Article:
Minnesota Timberwolves forward Shabazz Muhammad is set to be a restricted free agent this summer, and the Nets have him on their radar.
Darren Wolfson of ESPN said on his podcast Thursday that the Brooklyn Nets are someone to look out for once Muhammad becomes a free agent. At 24, he just finished up his fourth season in Minnesota, and the Wolves would like to hold onto him.
Being a restricted free agent, they’ll retain Muhammad just by matching whatever offer he’s given. But that shouldn’t deter Sean Marks. Although he’s struck out with the likes of Allen Crabbe and Tyler Johnson, there’s always the chance that the original team decides not to match, and Muhammad would add an intriguing wrinkle to the Nets.
Brooklyn shoots a ton of threes, and Muhammad doesn’t. I see why some would think he won’t fit. He connected on just 33.6 percent of his 146 bombs, but his slashing, below-the-foul-line approach makes the shooters’ lives so much easier because he’s contrasting who’s out there alongside him.
Muhammad was one of the first guys off of Minnesota’s bench, and in 19.8 minutes a night, he averaged 9.9 points on 48.2 percent from the field. His production was down slightly from last year which was down from the year before that, but seeing fewer minutes will do that to a player.
(The per 100 stats for years three and four are about the same.)
If I had to guess, the reason his minutes dropped a bit because of his defense. As a group, Minnesota isn’t great. But Muhammad was arguably the team’s worst defender. Tom Thibodeau spent all this year trying to instill a defensive-first mindset, and it’s tough when a key guy is missing assignments and struggling to stay with his man.
Regardless, Muhammad has a promising future as an offensive player. At 6-6 with a 223-pound frame (and a 6-11 wingspan), the transition between shooting guard and small forward is seamless. Additionally, Muhammad’s shockingly explosive, which makes his inside game more efficient.
He can either go above defenders or through them and, since he’s a mismatch one way or the other, it’s easy for him to get to his sweet spots.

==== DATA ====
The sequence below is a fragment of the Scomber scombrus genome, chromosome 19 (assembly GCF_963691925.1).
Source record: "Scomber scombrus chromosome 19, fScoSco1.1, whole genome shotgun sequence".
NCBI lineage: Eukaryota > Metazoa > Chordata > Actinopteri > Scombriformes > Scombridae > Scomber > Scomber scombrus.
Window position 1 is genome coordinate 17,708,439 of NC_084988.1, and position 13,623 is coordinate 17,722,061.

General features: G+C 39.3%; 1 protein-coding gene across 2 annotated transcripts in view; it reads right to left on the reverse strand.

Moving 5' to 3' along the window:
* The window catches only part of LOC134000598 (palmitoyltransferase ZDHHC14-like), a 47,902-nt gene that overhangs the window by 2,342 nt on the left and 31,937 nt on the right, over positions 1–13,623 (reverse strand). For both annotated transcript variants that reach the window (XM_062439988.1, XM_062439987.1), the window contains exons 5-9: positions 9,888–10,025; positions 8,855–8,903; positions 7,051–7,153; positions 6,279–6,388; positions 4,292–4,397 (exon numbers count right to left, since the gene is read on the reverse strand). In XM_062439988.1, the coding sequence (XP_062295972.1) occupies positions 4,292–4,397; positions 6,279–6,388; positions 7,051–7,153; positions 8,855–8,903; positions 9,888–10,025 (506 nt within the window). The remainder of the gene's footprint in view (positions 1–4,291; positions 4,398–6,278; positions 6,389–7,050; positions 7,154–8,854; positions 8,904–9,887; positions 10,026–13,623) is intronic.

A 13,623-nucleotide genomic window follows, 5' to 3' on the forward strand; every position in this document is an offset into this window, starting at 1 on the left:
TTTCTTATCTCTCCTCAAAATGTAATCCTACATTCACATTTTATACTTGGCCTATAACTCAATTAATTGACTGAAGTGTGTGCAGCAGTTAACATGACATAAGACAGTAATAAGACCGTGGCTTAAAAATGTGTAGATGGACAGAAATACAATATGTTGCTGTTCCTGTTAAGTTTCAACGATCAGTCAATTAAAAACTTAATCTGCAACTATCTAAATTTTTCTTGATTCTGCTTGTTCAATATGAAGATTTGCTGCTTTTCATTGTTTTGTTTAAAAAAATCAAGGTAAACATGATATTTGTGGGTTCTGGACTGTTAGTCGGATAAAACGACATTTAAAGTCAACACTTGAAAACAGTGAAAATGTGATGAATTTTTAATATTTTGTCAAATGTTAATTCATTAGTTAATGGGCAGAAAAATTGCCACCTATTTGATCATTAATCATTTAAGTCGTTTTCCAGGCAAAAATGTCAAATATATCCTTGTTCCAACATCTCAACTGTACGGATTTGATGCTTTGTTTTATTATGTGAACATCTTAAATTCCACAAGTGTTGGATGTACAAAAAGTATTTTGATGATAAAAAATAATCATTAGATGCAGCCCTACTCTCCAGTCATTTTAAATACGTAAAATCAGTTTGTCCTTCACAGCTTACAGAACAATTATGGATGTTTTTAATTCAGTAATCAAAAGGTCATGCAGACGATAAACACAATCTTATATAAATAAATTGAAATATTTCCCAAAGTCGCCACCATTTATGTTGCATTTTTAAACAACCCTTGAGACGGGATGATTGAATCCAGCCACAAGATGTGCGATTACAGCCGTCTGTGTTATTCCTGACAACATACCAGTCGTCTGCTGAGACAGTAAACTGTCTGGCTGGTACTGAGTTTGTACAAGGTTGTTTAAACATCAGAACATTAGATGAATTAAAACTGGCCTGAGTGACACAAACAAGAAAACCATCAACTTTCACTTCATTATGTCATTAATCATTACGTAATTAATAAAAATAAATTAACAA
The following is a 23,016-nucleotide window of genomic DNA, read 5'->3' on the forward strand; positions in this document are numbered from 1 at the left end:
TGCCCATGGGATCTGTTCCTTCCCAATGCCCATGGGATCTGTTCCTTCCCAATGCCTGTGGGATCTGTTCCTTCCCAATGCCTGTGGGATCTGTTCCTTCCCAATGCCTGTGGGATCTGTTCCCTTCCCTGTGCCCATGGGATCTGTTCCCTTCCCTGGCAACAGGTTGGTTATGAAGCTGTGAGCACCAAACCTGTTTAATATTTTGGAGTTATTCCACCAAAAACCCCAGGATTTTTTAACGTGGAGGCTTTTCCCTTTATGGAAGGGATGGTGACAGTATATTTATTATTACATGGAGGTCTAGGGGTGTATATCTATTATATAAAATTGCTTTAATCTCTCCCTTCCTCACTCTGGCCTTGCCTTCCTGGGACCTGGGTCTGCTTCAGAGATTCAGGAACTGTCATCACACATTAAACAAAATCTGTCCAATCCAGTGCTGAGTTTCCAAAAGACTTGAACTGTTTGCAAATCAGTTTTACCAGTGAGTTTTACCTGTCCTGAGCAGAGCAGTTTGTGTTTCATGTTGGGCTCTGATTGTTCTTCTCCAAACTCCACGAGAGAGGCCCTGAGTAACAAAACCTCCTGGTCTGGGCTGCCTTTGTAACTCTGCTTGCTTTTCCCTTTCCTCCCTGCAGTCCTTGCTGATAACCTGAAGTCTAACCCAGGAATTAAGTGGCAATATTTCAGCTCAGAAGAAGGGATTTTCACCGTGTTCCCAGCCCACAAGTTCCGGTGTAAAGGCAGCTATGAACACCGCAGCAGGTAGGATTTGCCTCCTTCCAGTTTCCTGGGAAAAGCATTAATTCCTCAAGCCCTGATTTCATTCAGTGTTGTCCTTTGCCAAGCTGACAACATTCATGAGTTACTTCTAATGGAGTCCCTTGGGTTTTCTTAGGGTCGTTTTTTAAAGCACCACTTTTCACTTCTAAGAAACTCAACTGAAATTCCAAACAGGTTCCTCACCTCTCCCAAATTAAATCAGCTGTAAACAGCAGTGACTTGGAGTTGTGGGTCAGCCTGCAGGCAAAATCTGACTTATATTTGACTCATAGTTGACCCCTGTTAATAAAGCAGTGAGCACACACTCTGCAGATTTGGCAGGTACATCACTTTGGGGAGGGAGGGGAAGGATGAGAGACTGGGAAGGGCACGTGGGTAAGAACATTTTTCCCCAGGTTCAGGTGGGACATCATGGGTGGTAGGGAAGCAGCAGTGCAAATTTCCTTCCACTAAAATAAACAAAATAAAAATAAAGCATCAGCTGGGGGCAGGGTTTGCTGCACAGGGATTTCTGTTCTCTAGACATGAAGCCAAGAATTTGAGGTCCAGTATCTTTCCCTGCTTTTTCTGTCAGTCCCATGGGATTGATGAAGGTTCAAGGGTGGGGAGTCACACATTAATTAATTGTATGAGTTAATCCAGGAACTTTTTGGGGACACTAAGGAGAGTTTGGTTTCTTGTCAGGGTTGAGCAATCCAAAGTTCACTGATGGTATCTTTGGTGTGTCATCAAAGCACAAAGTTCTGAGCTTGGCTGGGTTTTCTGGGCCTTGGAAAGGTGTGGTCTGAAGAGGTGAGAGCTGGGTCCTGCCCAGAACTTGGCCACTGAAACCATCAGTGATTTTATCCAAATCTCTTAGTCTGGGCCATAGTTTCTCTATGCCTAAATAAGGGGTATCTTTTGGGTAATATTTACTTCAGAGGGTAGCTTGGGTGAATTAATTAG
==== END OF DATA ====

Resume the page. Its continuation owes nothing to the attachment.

According to NBA.com, 232 of Muhammad’s field goal attempts are inside the restricted area, and his conversion rate is 67.7 percent — that’s better than James Harden and Kawhi Leonard. I know those three aren’t comparable, but it shows that Muhammad’s a reliable finisher. He can create for himself or work off the ball, and that latter is a welcome sign.
The Nets already have a handful of guys facilitating. They don’t need another.
Once he starts moving outside of the restricted area, though, he loses his potency. Muhammad shot 31 percent on mid-range shots and 42.1 percent inside of the paint but outside of the restricted area. Something to consider, however, is having him camp out in one of the corners.
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Of Muhammad’s 146 threes, 59 of them came from the shortest perch. He connected on 24 of them. At 40.6 percent, you have a marksman who forces the defense to make decisions; do they help off and give up an open look?
Those speak to me in a different way. Being self-aware is one of the best traits a human being can have, and Muhammad is that. For the 2016-17 season, 24.4 percent of his shots were threes. Of that, 40.4 percent came from the corners. The conclusion is this: Muhammad is actively looking to put himself in a position to succeed.
He knows what his game is and he isn’t afraid to step out of it, but he’ll return if he needs to get back into a rhythm.
Being in an offense that relies so much on the three-ball means a lot of reps and plenty of chances to fine-tune his shot. Furthermore, he’s still young and can develop other parts of his game.
The remaining elephant in the room is Muhammad’s defense. He doesn’t get many steals (0.3), is almost non-existent in the blocks column (he had six in 78 games. Isaiah Thomas had 12) and the advanced metrics don’t favor him. His defensive box plus/minus was minus-4.3 this year, meaning he was a little more than four points worse than the average player per 100 possessions. Over that same stretch, Minnesota allowed 116 points with him on the court.
However, there’s another set of stats that makes my brain bend — when Muhammad’s off the floor, the Timberwolves give up 113.1 points per 100 compared to 110.3 when he’s on, according to Basketball Reference.
It’s entirely possible that his poor showcase is rooted in the bad defensive team, but Muhammad has everything to be a capable defender: size, length and athleticism. However, when he was at UCLA, Jonathan Givony and Mike Schmitz of DraftExpress noted his lack of intensity on the defensive end. Old habits die hard, don’t they?
Regardless, Muhammad is a solid young player. He’s crafty, versatile and can develop into a feared scorer if he chooses to. It’s likely Minnesota matches Brooklyn’s offer, but stranger things have happened. Even if they do, it won’t hurt the Nets to throw their name in the hat.